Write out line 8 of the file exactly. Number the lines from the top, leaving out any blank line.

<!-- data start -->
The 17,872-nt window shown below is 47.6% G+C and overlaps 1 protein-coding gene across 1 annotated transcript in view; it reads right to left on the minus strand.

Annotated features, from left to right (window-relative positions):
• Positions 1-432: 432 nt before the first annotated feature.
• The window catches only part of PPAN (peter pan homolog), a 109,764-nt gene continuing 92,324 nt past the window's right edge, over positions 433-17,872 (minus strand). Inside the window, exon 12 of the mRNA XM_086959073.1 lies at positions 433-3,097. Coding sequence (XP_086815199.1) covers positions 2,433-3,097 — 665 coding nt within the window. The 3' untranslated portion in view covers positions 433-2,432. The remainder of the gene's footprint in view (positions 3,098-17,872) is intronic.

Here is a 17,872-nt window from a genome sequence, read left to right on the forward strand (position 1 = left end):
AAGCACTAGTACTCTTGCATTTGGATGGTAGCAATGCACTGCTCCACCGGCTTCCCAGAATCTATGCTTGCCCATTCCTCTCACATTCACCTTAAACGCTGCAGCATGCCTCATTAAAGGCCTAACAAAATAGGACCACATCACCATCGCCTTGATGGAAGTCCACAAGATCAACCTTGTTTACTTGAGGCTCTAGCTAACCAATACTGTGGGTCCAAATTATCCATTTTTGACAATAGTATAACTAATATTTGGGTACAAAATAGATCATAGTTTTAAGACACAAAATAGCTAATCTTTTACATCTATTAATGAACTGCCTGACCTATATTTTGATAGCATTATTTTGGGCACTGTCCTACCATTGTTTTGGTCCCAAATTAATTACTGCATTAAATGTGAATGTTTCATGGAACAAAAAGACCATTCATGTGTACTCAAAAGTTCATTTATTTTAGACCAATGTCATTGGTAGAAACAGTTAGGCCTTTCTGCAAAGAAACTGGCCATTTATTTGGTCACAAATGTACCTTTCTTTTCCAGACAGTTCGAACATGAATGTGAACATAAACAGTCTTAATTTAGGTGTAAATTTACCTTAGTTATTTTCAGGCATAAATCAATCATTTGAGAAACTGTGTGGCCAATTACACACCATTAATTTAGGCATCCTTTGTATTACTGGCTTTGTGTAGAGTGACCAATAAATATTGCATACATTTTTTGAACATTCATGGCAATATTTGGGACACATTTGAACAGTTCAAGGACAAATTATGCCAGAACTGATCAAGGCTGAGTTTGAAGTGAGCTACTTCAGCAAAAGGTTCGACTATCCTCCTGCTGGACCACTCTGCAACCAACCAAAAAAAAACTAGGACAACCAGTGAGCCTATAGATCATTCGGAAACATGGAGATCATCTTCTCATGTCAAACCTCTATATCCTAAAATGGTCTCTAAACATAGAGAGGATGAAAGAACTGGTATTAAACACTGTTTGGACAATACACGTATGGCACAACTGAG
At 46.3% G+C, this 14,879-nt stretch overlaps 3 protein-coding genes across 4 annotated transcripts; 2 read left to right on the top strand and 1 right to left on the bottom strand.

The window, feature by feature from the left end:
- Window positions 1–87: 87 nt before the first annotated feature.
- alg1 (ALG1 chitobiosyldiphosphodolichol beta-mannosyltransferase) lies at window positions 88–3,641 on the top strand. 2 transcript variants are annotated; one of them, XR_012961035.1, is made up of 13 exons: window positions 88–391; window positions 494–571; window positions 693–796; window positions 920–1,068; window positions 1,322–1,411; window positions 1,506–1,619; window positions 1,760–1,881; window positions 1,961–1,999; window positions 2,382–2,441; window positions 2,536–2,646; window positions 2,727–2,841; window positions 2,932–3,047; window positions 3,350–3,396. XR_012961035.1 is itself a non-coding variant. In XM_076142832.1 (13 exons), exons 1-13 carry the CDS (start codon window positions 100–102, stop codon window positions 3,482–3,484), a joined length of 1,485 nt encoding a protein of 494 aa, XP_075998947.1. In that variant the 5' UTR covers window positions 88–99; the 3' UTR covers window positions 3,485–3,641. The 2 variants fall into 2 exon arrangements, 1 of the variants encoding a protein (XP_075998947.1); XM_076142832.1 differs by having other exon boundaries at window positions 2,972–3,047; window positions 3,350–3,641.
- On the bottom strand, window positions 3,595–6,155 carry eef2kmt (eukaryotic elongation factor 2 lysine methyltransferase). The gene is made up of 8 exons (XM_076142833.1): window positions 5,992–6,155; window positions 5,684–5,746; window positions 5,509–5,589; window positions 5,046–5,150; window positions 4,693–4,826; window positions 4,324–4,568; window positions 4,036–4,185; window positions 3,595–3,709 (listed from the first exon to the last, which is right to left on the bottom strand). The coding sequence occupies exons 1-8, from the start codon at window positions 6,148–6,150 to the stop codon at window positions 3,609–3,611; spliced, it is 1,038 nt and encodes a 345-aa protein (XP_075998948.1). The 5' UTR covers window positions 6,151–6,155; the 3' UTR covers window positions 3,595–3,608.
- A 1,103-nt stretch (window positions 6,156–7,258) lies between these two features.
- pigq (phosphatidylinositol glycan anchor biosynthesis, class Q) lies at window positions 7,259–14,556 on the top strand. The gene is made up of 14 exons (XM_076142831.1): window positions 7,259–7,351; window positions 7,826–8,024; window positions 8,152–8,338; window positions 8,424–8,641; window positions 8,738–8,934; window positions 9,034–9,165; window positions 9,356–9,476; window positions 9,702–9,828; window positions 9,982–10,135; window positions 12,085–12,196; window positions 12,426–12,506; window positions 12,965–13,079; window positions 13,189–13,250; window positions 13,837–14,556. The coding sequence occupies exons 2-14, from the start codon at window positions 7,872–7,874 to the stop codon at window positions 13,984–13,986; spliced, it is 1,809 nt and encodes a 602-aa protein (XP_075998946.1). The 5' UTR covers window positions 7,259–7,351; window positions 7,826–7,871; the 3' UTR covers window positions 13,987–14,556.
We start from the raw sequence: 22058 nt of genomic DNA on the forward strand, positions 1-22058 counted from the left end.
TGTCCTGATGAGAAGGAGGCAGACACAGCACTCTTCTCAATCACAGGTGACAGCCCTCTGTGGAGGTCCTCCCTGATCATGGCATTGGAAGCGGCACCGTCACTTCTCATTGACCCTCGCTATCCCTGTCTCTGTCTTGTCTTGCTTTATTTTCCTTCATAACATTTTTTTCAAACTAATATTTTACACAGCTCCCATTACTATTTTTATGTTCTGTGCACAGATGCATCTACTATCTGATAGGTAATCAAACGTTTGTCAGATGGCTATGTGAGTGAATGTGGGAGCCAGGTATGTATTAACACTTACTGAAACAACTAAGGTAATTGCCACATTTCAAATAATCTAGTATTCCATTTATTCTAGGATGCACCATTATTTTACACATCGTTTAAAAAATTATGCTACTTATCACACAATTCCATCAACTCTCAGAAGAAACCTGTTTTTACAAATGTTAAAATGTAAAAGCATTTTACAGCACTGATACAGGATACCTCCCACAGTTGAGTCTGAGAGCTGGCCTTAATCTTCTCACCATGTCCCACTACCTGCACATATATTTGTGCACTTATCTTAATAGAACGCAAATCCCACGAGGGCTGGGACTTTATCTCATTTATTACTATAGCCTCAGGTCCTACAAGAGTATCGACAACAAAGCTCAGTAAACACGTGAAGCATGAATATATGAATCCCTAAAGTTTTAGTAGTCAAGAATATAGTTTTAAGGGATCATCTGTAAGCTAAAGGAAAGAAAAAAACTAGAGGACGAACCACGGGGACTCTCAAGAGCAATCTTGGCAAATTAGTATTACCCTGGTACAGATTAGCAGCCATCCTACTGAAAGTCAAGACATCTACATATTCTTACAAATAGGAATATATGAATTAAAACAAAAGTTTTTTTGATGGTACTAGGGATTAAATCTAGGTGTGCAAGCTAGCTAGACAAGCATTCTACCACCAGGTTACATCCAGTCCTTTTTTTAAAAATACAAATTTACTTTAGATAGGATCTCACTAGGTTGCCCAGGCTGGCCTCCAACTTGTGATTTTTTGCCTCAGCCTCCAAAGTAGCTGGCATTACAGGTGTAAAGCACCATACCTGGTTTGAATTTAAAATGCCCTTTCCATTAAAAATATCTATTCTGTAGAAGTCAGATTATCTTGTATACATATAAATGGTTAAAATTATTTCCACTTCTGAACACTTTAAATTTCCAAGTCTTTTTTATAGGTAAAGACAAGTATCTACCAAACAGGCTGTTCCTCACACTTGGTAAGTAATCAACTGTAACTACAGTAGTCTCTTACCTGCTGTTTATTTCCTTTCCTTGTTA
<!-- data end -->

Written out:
The window, feature by feature from the left end: